"We assess that the Iraq jihad is shaping a new generation of terrorist leaders and
perceived jihadist success there would inspire more fighters to continue the
struggle elsewhere.

The Iraq conflict has become the cause celebre. for jihadists, breeding a deep
resentment of US involvement in the Muslim world and cultivating supporters for
the global jihadist movement."

Democrats, there's your message. Hammer, hammer, hammer away until November, and you will win back Congress.

Bush, Iraq, Politics, Hypocrisy -- all in one!

President Bush just declassified the National Intelligence Assessment he was given in April that suggests the War in Iraq is contributing to terrorism. Unfortunately, the website with the report is crashing right now, but in the meantime, enjoy this little tidbit of hypocrisy (from the NY Times):

The president was clearly unhappy that findings from the report, a National Intelligence Estimate completed in April, had made their way into news reports. The New York Times disclosed some of the findings over the weekend.

Noting that evidence-gathering for the assessment had been concluded in February, and that the report itself had been finished two months later, Mr. Bush said: “Here we are, coming down the homestretch of an election campaign and it’s on the front page of your newspapers. Isn’t that interesting?”

Sure. Also interesting: the fact that, in the last two months, Bush mentioned the alleged hair-gel plot in London seventeen times, transferred Kalik Sheik Mohammed (the 9/11 mastermind) to Guantanamo for trial, and gave five major speeches about the War on Terror. Gee, that's an awful lot of legislative activity and hype regarding "terrorism", coming down the homestretch of an election campaign, from a President who's party is floundering on every other issue in America. Isn't that interesting?

Seahawks v. Bears, a preview

My amateur observations regarding the Chicago Bears:

(1) Rex Grossman's played decently the first three games, but he almost lost them the game last week against the improved Vikings defense. The Hawks secondary is going to have to stop the deep throw, particularly Bernard Berrian who has good speed and (as evidenced from his fingertip touchdown two weeks ago) good hands. Muhsin Muhammed is the sort of WR that can give us fits over the middle, and the TE, Desmond Clark, has been a surprising factor in the passing game (he sprained his foot, though, and apparently was in a boot yesterday -- rumor is ankle sprain).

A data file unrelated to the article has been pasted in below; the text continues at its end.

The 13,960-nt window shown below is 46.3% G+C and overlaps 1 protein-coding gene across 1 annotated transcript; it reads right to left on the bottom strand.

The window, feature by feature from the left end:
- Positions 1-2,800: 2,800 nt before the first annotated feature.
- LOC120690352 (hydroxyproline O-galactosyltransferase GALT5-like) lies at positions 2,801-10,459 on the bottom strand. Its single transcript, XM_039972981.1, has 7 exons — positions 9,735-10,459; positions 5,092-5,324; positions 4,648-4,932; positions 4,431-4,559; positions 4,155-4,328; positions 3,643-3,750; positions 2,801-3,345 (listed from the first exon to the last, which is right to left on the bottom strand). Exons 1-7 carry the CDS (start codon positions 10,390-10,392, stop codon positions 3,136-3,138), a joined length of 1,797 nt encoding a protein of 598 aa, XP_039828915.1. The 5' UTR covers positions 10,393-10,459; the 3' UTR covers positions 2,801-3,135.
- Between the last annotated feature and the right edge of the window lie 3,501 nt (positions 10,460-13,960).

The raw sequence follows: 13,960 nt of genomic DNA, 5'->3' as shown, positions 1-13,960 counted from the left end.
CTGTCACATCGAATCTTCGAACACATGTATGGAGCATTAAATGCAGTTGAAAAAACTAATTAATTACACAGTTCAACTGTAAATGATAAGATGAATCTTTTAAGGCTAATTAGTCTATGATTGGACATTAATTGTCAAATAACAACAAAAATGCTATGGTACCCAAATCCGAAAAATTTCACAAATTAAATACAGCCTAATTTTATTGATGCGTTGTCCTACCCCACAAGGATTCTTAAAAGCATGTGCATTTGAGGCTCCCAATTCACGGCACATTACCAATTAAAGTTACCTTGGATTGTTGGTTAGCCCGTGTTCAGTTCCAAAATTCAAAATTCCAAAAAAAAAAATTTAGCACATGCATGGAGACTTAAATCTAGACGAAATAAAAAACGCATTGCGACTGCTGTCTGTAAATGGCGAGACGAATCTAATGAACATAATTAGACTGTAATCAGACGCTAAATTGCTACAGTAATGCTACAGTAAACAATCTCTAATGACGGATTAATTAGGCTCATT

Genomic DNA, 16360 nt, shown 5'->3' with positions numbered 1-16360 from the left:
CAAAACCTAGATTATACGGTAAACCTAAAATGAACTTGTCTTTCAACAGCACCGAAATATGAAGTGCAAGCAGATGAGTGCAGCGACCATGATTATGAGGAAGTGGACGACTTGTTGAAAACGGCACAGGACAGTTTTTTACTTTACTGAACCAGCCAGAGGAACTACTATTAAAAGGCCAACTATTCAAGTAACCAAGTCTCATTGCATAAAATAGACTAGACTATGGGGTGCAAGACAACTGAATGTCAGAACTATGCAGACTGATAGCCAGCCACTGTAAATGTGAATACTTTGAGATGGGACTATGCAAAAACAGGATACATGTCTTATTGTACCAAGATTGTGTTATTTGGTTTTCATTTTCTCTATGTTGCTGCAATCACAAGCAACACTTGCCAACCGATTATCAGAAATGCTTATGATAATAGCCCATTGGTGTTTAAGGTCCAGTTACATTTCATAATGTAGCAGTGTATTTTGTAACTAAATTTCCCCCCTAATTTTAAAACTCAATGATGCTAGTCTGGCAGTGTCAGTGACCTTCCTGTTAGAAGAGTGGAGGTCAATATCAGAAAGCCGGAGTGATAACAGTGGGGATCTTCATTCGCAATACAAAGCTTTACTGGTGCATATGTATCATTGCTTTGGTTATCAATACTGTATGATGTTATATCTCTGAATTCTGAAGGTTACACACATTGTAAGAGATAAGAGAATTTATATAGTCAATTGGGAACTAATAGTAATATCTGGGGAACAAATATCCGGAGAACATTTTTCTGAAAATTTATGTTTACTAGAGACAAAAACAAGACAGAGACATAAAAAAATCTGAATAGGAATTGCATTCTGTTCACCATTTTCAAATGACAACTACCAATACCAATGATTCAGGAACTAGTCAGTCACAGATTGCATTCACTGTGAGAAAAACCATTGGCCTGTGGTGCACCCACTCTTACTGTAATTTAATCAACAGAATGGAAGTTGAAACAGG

(2) The defense is obviously the biggest strength of this team. But last week, the Bears promoted a rookie safety, Daniel Manning, to starter. Struggling Vikings WR Troy Williamson managed to put up some decent numbers, so I'd expect to see us test the Bears secondary with a few more deep throws than we're used to seeing -- ironically, the player who'd be best suited for this, D. J. Hackett, will probably be inactive for the game (because of Deion Branch).

(3) Although you don't hear it as much, the Bears are also incredible on special teams -- an area where the Hawks struggle a bit. Last week, the PR (I believe Davis) made a huge return after freezing the contain with the fake-pump pass. In other words, we need to plan for trickery, and not lose the battle for field position.

Monday, September 25, 2006

File under "Not exactly helping your case . . ."

The NY Times has an overwrought (and overly long) piece on New York's system of village courts. If you read the article, retain measured skepticism: these courts get about 40 complaints a year. With that said, some of the "judges" -- read, local yokels -- sound almost comically stupid:

Eeric D. Bailey, a 21-year-old black soldier from nearby Fort Drum, was facing a disorderly conduct charge after a tussle with a white bar bouncer. Sitting three feet from Mr. Bailey, the bouncer identified him as “that colored man.” Mr. Bailey’s jaw dropped.

The soldier, who did not have a lawyer, told the judge that the term was offensive. But Justice Pennington said that while certain other words were racist, “colored” was not. “For years we had no colored people here,” he said.